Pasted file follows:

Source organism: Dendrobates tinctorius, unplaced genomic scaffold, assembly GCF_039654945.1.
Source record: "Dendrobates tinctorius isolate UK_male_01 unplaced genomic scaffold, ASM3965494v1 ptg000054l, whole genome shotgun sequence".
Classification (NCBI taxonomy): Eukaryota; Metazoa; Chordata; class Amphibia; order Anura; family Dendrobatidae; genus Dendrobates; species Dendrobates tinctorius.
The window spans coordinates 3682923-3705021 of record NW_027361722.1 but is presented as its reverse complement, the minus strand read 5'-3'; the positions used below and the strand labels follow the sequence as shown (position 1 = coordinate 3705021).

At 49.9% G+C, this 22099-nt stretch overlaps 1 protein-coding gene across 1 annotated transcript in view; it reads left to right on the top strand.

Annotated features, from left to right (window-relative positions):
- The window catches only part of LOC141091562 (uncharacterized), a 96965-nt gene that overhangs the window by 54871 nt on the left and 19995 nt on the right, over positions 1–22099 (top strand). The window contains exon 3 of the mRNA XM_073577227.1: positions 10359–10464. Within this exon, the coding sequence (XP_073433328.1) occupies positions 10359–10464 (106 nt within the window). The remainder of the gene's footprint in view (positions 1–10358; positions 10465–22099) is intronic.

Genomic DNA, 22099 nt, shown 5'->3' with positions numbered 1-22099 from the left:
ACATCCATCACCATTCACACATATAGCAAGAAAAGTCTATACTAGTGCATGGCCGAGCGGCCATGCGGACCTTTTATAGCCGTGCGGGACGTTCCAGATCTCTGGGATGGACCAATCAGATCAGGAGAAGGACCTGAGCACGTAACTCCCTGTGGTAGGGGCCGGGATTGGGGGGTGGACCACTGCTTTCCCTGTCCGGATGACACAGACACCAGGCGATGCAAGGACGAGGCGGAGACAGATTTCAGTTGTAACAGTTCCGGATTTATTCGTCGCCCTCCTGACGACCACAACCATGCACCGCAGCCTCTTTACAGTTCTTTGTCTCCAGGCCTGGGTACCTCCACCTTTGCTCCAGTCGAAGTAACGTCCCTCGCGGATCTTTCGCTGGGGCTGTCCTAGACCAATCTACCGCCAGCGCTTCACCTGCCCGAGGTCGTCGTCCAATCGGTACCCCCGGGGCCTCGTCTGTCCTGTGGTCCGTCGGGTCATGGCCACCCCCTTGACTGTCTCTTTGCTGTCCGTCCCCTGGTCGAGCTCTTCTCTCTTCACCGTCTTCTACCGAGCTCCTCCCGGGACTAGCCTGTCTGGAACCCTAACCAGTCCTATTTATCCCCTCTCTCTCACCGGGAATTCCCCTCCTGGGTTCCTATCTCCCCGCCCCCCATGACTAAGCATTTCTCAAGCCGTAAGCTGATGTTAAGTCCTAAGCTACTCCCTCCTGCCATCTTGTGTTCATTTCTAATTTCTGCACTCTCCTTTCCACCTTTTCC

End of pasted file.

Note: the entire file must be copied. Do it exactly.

Source organism: Dendrobates tinctorius, unplaced genomic scaffold, assembly GCF_039654945.1.
Source record: "Dendrobates tinctorius isolate UK_male_01 unplaced genomic scaffold, ASM3965494v1 ptg000054l, whole genome shotgun sequence".
Classification (NCBI taxonomy): Eukaryota; Metazoa; Chordata; class Amphibia; order Anura; family Dendrobatidae; genus Dendrobates; species Dendrobates tinctorius.
The window spans coordinates 3682923-3705021 of record NW_027361722.1 but is presented as its reverse complement, the minus strand read 5'-3'; the positions used below and the strand labels follow the sequence as shown (position 1 = coordinate 3705021).

At 49.9% G+C, this 22099-nt stretch overlaps 1 protein-coding gene across 1 annotated transcript in view; it reads left to right on the top strand.

Annotated features, from left to right (window-relative positions):
- The window catches only part of LOC141091562 (uncharacterized), a 96965-nt gene that overhangs the window by 54871 nt on the left and 19995 nt on the right, over positions 1–22099 (top strand). The window contains exon 3 of the mRNA XM_073577227.1: positions 10359–10464. Within this exon, the coding sequence (XP_073433328.1) occupies positions 10359–10464 (106 nt within the window). The remainder of the gene's footprint in view (positions 1–10358; positions 10465–22099) is intronic.

Genomic DNA, 22099 nt, shown 5'->3' with positions numbered 1-22099 from the left:
ACATCCATCACCATTCACACATATAGCAAGAAAAGTCTATACTAGTGCATGGCCGAGCGGCCATGCGGACCTTTTATAGCCGTGCGGGACGTTCCAGATCTCTGGGATGGACCAATCAGATCAGGAGAAGGACCTGAGCACGTAACTCCCTGTGGTAGGGGCCGGGATTGGGGGGTGGACCACTGCTTTCCCTGTCCGGATGACACAGACACCAGGCGATGCAAGGACGAGGCGGAGACAGATTTCAGTTGTAACAGTTCCGGATTTATTCGTCGCCCTCCTGACGACCACAACCATGCACCGCAGCCTCTTTACAGTTCTTTGTCTCCAGGCCTGGGTACCTCCACCTTTGCTCCAGTCGAAGTAACGTCCCTCGCGGATCTTTCGCTGGGGCTGTCCTAGACCAATCTACCGCCAGCGCTTCACCTGCCCGAGGTCGTCGTCCAATCGGTACCCCCGGGGCCTCGTCTGTCCTGTGGTCCGTCGGGTCATGGCCACCCCCTTGACTGTCTCTTTGCTGTCCGTCCCCTGGTCGAGCTCTTCTCTCTTCACCGTCTTCTACCGAGCTCCTCCCGGGACTAGCCTGTCTGGAACCCTAACCAGTCCTATTTATCCCCTCTCTCTCACCGGGAATTCCCCTCCTGGGTTCCTATCTCCCCGCCCCCCATGACTAAGCATTTCTCAAGCCGTAAGCTGATGTTAAGTCCTAAGCTACTCCCTCCTGCCATCTTGTGTTCATTTCTAATTTCTGCACTCTCCTTTCCACCTTTTCC